Large crowd gathers to witness Cocky the Gamecock's funeral, cremation

Contentious rivalry goes back to the series' earliest days

Col. Sandy Edge, playing the part of The Right Reverend for the Cocky Funeral, tosses feathers at a lectern while giving a speech near Clemson University Pershing Rifles members.

Photo by Ken Ruinard

Col. Sandy Edge, playing the part of The Right Reverend for the Cocky Funeral, tosses feathers at a lectern while giving a speech near Clemson University Pershing Rifles members.

The rivalry between Clemson University and the University of South Carolina runs deep.

Hundreds turned out despite the chill Monday evening to hear the traditional condemnation of Cocky the Gamecock and witness his unceremonious cremation in a flaming barrel.

Col. Sandy Edge delivered the eulogy and the ROTC Fightin’ Tiger Battalion provided the military honors for Cocky’s funeral. The pep rally is an annual event held on campus attended by students and the public.

John Hammond and his family traveled from Newberry to witness the event. “I have been meaning to come to this for a long time,” he said.

The two teams played for the first time in 1886. The University of South Carolina won that contest 12—6, but Clemson won the next four games the teams played.

From 1900 until 1903 John Heisman, for whom the trophy is named, coached the Clemson Tigers before moving on to coach Georgia Tech. During Heisman’s tenure Carolina, tired of being beaten, deployed a new defensive scheme that stopped the Clemson offense. Heisman admitted he had been outcoached and lauded the Gamecocks for their victory, according to news accounts of the day.

After that game South Carolina students displayed a portrait of a gamecock crowing over a wounded tiger in downtown Columbia. The 500 or so Clemson cadets in attendance took offense and demanded the portrait be removed. A brief fight ensued, but was soon quieted.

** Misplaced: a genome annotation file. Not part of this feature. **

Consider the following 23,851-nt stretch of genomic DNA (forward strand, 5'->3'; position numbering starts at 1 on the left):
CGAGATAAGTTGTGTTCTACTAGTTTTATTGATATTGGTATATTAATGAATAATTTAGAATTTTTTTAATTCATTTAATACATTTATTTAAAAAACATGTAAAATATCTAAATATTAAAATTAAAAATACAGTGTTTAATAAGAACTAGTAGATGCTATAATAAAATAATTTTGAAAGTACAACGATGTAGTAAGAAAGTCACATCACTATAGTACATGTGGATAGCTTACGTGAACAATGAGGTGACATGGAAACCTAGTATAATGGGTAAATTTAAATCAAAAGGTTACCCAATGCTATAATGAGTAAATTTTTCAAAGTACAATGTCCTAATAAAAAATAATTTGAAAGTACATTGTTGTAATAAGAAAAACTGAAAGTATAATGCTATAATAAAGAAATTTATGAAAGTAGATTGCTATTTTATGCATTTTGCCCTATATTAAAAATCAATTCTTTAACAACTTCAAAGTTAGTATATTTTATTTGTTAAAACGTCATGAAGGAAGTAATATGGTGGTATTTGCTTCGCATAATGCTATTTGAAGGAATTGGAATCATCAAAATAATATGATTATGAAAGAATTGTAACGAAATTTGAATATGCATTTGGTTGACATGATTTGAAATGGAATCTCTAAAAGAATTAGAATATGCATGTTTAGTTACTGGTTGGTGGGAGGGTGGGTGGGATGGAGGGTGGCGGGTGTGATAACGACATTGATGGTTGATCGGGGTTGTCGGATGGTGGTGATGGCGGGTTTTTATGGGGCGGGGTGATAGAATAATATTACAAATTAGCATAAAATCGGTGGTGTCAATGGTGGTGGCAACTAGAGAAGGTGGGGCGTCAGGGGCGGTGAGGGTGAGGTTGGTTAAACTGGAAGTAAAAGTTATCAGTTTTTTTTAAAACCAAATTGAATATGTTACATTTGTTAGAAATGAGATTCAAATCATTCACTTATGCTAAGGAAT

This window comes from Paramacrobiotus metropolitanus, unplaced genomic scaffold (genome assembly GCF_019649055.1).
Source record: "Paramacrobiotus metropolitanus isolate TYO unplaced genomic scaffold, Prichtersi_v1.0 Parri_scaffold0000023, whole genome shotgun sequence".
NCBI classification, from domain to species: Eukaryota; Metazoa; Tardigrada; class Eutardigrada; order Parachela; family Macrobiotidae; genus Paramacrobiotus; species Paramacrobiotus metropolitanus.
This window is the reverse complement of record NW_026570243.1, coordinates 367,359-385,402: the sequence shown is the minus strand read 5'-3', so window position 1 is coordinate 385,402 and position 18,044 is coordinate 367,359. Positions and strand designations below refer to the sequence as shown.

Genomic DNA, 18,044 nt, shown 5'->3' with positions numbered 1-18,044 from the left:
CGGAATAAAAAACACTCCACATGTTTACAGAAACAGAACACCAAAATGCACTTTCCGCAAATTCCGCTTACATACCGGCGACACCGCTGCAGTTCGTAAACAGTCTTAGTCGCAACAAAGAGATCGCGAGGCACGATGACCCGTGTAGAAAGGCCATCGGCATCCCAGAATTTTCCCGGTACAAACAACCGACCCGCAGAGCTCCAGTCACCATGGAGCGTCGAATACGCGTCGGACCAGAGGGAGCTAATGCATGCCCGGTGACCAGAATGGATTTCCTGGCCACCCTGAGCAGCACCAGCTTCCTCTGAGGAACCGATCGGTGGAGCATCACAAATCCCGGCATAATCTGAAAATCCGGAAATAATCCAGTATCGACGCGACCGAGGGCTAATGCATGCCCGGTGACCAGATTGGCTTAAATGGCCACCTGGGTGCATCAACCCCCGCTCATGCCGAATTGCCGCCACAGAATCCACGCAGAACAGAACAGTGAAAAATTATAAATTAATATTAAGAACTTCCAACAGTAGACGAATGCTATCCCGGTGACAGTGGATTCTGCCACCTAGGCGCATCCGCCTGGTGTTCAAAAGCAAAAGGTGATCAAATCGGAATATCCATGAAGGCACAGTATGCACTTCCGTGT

Clemson holds Cocky Funeral before big game

video by Ken Ruinard

The next day Gamecock fans once again displayed the portrait. Clemson cadets marched on the USC campus with drawn swords and fixed bayonets. Students at USC responded with shotguns, brass knuckles and pistols. The atmosphere was tense and if not for the intervention of a USC coach things could have turned deadly, according to Clemson historian Jerome Reel.

Both sides agreed to burn the offensive portrait. After the incident, both Clemson and USC claimed they had prevailed. In the ensuing weeks officials from both schools exchanged angry words about the confrontation. Newspapers quoted the officials in running news stories and as a result USC trustees voted to suspend football games with Clemson. This edict remained in effect until 1909, when the teams resumed their rivalry.

Nowadays the rivalry is less violent, but just as intense. This week Clemson burns a rubber chicken and USC burns a tiger in effigy in advance of the big game between the two nationally ranked teams.

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